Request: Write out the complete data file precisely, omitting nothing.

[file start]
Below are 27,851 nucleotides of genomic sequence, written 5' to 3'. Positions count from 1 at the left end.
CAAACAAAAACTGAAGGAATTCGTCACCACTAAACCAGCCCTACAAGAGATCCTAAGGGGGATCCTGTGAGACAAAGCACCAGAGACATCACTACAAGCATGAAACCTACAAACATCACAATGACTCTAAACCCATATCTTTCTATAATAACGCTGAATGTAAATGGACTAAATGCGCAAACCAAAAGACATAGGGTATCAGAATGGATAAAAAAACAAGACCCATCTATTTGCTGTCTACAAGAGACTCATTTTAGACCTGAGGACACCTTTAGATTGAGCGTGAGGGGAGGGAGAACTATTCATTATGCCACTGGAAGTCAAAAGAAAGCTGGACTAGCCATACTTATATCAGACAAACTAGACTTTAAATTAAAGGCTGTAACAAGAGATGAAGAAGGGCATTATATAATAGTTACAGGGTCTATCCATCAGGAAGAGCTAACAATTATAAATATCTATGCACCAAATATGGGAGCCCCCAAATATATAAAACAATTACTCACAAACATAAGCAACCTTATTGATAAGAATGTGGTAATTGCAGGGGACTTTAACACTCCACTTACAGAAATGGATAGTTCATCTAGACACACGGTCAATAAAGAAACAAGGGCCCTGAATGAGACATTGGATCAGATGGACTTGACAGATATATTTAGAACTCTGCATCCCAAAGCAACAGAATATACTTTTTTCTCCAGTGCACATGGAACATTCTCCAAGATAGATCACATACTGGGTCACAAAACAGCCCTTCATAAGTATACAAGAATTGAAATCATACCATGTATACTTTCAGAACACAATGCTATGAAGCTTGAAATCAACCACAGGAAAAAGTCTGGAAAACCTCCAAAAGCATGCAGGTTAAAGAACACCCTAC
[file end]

Below are 27,851 nucleotides of genomic sequence, written 5' to 3'. Positions count from 1 at the left end.
CAAACAAAAACTGAAGGAATTCGTCACCACTAAACCAGCCCTACAAGAGATCCTAAGGGGGATCCTGTGAGACAAAGCACCAGAGACATCACTACAAGCATGAAACCTACAAACATCACAATGACTCTAAACCCATATCTTTCTATAATAACGCTGAATGTAAATGGACTAAATGCGCAAACCAAAAGACATAGGGTATCAGAATGGATAAAAAAACAAGACCCATCTATTTGCTGTCTACAAGAGACTCATTTTAGACCTGAGGACACCTTTAGATTGAGCGTGAGGGGAGGGAGAACTATTCATTATGCCACTGGAAGTCAAAAGAAAGCTGGACTAGCCATACTTATATCAGACAAACTAGACTTTAAATTAAAGGCTGTAACAAGAGATGAAGAAGGGCATTATATAATAGTTACAGGGTCTATCCATCAGGAAGAGCTAACAATTATAAATATCTATGCACCAAATATGGGAGCCCCCAAATATATAAAACAATTACTCACAAACATAAGCAACCTTATTGATAAGAATGTGGTAATTGCAGGGGACTTTAACACTCCACTTACAGAAATGGATAGTTCATCTAGACACACGGTCAATAAAGAAACAAGGGCCCTGAATGAGACATTGGATCAGATGGACTTGACAGATATATTTAGAACTCTGCATCCCAAAGCAACAGAATATACTTTTTTCTCCAGTGCACATGGAACATTCTCCAAGATAGATCACATACTGGGTCACAAAACAGCCCTTCATAAGTATACAAGAATTGAAATCATACCATGTATACTTTCAGAACACAATGCTATGAAGCTTGAAATCAACCACAGGAAAAAGTCTGGAAAACCTCCAAAAGCATGCAGGTTAAAGAACACCCTAC